After gracing the covers Rolling Stone, New York Magazine, and CR Fashion Book, Cardi B puckers up for the Spring 2018 issue i-D magazine.
Photographed by Oliver Hadlee Pearch, the Bronx bombshell is surrounded by a diverse group young girls in the empowering black-and-white shoot, which finds her rocking a black bob and riding through NYC on a white horse.
Inside the issue, Cardi isn’t afraid to get political. “The success people like me scares people, that’s why they belittle us,” she says. “If you’re a little scrawny man raised in a trailer in Alabama somewhere, course you’re scared right now. That’s why they own guns! They’re scared the intelligence the minority. They scared that shit. We have broken these rules a lot times.”
She added: “In America, I always look at the charts. Hip-hop is always there. We are controlling the music industry. We control the fashion world,” she says, “I don’t give a fuck if the fashion comes from a runway or if a Caucasian woman is walking it, once a coloured person wears something, that’s when everybody wants to wear it. We always influence. When you see the Olympics, who always wins? Coloured folks. We win everything. We are a big influence and people want to take that shit away. People like Donald Trump, they’re always going to make us feel like we’re less. But it’s okay, because a bitch like me knows the truth. It don’t matter if the government and the Republicans try to make us feel like we’re not, cos we is. I know the truth…We run the shit! We influence. We run everything.”
Read additional quotes from the interview below.
On Perception: “A teacher also told me my English is not that good. She told me, ‘You need to speak a certain way.’ They said the same when I got famous. But I feel like I speak English properly. I know what’s going on. I understand what’s happening on CNN. A lot people don’t understand, but I understand.”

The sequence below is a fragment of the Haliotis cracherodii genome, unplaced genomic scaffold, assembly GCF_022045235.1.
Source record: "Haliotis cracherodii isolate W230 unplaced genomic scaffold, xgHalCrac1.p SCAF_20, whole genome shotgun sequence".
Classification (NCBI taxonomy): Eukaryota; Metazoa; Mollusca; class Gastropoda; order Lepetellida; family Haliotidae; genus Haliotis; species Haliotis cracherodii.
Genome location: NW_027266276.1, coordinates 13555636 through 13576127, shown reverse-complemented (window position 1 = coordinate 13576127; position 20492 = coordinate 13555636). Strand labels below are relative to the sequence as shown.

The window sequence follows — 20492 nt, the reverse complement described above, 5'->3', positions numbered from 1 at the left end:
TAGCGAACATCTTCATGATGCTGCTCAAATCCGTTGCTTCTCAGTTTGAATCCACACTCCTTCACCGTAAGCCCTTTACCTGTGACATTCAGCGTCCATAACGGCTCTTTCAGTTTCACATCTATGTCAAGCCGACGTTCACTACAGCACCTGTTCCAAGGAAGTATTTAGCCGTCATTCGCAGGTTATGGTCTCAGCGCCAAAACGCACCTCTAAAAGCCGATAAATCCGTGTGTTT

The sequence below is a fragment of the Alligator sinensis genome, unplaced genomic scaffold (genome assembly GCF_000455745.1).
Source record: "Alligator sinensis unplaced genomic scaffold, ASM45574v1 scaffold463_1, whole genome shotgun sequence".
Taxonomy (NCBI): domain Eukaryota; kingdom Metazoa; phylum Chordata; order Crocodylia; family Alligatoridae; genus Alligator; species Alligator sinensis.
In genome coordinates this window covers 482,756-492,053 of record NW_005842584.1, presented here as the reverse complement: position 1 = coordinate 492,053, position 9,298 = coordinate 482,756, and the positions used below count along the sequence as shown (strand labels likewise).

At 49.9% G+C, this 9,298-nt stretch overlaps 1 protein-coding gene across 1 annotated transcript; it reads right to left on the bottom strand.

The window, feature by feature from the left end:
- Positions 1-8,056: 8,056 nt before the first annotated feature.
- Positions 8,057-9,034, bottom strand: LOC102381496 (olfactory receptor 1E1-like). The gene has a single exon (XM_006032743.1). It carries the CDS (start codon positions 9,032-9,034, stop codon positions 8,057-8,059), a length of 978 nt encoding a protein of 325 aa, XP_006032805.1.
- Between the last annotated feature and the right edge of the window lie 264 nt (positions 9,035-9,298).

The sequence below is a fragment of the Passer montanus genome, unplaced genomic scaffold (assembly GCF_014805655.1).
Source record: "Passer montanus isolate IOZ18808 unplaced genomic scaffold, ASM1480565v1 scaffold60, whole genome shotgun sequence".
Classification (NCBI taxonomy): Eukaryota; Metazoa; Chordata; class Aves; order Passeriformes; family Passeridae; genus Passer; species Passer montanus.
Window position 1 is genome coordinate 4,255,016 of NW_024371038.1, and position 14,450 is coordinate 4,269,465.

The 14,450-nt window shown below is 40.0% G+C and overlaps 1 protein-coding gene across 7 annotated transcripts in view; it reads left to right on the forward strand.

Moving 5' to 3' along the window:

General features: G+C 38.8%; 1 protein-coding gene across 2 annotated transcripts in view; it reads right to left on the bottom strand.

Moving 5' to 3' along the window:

On Making History: “When I got to No. 1, I didn’t even know that no woman has done that since 1998. I didn’t know how important it was for the community or the minorities.”
On Being a Feminist: “Being a feminist is real simple; it’s that a woman can do things the same as a man. I can finesse. I can hustle. We have the same freedom. I was in top the charts. I’m a woman and I did that.”
On Bullies & Gangs: “I was getting picked on for the way I dressed. I got jumped in the sixth grade real bad and after that, it changed me. It really, really did change me. In middle school and high school, it doesn’t matter how tough you are, or it doesn’t matter if you stand for shit, you ain’t nobody if you ain’t in a gang. People influence you and tell you that you should join this or you should join that. Then again, it’s a great experience. I wouldn’t be able to rap about the things that I rap about now if I hadn’t grown up there].”
On Stripping: “The first time I stripped I was really embarrassed. I felt like I could hear my parents in the back my mind. When I gave my first lap-dance all the girls were looking at me to see if I was doing something wrong cos I ain’t know how to do a lap-dance. But I felt so disgusted. They can’t touch you in your private parts and they’re not supposed to touch you at all, but sometimes a man would caress me on my arm and I would hear them breathe so heavy in my ear. It just disgusted me…After a while I didn’t even care anymore. I was seeing money that I feel like I would’ve never seen ever. At first I started f making $200 or $300, sometimes not making money at all because you’ve gotta pay your house fee and my house fees were very expensive. But after I got good at it there was nights where I would leave with $2,000 or $3,000. When I was 21 I had $20,000 saved up. When I was 22 I already had $35,000 saved — in singles.”
On Her Wedding to Offset: “It’s going to be gangster. I don’t want it to be a boring wedding reception, ’cause me? I’m going to be doing the splits. I want that shit to be fun.”